Suspected drug drivers to be put through series of roadside tests
Published 09/05/2011 | 05:00
SUSPECTED drug drivers will face five separate roadside tests as gardai are being trained to combat the growing problem.
The first batch of gardai have just qualified as drugs testers from UCD, the Irish Independent has learned.
Another group will begin their course today at the college's School of Medicine.
The plan is to have 80 qualified gardai instructors training more than 9,000 others in roadside drug testing of drivers.
And suspected drug drivers will face a battery of roadside tests to help ascertain if they are under the influence of substances that impair driving.
The five key tests that will be performed on suspect drivers are:
- Gardai examining the driver's eyes, especially the size of the pupil.
- The driver being asked to stand with eyes closed to see if they start swaying.
- The driver attempting to walk a straight line without stumbling.
- The driver standing on one leg, then turning around.
- The driver touching their nose with a finger, with eyes open and then eyes closed.
Drivers who pass the drink-driving breath test but appear intoxicated cannot currently be checked for drugs at the roadside.
The roadside testing for suspected drug drivers is due to start from September.
Prof Denis Cusack, head of the Medical Bureau of Road Safety, the body in charge of the training, warned yesterday that increasing numbers of motorists were driving under the influence of illegal drugs.
Cannabis was the most common, followed by tranquillisers, cocaine and opiates such as heroin, he said.
Prof Cusack said the training involved a range of legal and practical issues relating to the first ever roadside drugs driving test in Ireland.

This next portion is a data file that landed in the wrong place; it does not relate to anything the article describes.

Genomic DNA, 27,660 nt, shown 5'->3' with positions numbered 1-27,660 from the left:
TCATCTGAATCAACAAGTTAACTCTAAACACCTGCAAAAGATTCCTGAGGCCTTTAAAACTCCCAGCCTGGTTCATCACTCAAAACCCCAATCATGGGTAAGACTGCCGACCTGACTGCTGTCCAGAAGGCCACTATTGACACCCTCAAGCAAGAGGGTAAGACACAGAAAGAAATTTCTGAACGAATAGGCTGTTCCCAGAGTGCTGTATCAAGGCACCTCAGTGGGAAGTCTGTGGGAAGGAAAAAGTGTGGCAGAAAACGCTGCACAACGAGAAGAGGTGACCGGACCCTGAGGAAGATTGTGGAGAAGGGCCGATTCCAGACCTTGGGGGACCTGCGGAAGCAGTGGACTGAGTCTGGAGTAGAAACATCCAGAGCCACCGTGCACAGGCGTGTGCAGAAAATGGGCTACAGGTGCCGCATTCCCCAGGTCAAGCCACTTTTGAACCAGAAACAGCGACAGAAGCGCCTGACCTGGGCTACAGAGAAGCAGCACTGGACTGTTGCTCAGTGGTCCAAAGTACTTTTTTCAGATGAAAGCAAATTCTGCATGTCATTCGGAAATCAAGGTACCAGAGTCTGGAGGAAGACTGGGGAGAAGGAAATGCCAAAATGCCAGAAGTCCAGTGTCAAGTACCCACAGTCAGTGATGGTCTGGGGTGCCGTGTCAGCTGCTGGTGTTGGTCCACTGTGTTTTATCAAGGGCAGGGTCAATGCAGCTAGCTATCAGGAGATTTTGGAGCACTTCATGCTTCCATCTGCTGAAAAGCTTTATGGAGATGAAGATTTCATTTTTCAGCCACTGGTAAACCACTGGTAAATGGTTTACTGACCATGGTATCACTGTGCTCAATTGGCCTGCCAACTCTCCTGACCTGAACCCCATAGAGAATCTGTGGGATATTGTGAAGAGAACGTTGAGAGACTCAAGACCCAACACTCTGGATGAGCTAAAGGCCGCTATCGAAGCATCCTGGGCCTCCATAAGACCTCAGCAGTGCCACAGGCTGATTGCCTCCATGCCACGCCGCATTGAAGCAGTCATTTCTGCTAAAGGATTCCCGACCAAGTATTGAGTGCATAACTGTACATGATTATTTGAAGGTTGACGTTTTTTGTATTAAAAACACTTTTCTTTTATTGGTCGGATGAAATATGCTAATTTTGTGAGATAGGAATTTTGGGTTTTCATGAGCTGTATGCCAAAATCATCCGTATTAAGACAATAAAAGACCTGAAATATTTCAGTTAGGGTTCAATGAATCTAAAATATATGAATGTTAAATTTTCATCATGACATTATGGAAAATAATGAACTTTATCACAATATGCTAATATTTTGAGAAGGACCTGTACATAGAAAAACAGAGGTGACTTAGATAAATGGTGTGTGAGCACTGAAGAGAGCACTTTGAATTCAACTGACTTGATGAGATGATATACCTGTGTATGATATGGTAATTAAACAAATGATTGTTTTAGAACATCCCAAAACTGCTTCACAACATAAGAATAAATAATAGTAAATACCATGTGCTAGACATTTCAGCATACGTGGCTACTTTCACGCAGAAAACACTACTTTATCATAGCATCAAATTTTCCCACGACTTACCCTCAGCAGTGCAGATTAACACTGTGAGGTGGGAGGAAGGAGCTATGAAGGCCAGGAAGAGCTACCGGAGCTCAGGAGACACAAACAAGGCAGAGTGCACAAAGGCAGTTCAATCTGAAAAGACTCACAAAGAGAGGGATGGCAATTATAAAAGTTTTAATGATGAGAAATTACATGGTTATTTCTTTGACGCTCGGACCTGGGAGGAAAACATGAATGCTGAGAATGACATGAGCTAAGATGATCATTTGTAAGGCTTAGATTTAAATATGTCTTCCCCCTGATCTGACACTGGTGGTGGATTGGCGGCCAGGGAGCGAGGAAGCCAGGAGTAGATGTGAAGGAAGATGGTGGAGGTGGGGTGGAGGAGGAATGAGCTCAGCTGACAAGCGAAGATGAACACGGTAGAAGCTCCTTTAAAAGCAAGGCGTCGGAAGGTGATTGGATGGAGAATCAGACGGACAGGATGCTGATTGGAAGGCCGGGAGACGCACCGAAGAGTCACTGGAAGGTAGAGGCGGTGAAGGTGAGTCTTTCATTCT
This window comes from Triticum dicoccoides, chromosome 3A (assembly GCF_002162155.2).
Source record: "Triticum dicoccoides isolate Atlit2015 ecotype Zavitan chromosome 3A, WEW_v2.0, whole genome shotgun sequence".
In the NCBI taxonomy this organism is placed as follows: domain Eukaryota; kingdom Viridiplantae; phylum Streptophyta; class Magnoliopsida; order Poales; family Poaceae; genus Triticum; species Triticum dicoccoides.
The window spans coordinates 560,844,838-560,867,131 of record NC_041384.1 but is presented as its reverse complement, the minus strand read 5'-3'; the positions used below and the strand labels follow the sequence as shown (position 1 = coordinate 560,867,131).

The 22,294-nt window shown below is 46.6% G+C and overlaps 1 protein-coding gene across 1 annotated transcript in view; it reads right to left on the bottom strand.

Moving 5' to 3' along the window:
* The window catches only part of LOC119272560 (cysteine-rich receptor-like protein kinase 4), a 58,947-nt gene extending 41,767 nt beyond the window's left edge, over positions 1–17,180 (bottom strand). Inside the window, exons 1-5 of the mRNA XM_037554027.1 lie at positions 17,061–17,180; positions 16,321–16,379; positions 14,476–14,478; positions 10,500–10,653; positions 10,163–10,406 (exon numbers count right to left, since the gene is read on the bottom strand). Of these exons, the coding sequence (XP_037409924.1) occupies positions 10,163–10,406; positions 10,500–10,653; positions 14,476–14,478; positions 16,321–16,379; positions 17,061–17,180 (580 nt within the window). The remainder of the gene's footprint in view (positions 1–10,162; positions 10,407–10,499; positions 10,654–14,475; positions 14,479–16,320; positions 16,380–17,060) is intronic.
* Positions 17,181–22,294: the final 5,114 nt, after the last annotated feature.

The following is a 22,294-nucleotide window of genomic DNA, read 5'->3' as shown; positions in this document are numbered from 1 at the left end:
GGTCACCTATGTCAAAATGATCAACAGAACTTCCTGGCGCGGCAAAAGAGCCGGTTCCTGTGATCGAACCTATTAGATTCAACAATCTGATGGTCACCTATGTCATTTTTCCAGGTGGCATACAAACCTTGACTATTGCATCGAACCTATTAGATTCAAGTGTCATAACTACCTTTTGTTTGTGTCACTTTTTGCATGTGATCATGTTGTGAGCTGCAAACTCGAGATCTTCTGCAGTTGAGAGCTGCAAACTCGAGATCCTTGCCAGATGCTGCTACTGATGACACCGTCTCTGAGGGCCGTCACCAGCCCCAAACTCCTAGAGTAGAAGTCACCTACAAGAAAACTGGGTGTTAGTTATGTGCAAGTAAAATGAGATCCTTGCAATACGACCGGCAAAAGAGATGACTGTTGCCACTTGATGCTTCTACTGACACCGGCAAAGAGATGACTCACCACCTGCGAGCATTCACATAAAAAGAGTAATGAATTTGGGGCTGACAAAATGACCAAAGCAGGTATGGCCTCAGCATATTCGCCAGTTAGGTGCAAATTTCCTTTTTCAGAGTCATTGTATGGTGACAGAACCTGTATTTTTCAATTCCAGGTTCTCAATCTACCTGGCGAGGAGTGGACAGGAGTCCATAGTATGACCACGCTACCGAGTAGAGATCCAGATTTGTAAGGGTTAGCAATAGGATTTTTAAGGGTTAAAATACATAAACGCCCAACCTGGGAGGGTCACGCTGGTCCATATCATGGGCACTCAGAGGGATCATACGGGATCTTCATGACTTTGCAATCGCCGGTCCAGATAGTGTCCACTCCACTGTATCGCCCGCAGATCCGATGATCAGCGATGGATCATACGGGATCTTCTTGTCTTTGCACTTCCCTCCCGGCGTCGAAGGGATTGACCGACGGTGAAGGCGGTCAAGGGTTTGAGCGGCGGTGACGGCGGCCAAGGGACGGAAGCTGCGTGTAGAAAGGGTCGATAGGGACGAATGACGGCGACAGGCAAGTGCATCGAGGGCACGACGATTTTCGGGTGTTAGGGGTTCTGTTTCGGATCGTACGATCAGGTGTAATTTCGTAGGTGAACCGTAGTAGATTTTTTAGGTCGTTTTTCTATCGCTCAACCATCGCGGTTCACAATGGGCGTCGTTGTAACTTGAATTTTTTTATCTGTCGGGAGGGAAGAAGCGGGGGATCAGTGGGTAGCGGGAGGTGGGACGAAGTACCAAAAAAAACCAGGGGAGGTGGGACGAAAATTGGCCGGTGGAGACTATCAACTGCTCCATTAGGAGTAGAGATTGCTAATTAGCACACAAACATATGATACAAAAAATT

He said gardai would be given specific instructions to ensure that there was a standardised approach to the testing.
Gardai who think a driver is on drugs after failing the impairment test can then arrest them and bring them to the local garda station.
There they will have to submit to a blood or urine sample and will be prosecuted if they test positive for illegal substances.
Under the new legislation, a driver who refuses to submit to the roadside test can be fined €5,000 and jailed for six months.
The planned introduction of the test in September will coincide with the introduction of lower drink-drive limits, down from 80mg to 50mg for most motorists and to 20mg for learners and professional drivers.
The first on-the-spot drink driving disqualification will be introduced at the same time.
This means that a motorist caught with an alcohol level between 50mg to 80mg will not have to go to court.
They will instead be given the option of accepting what is termed an administrative disqualification. This involves a six-month ban and four penalty points.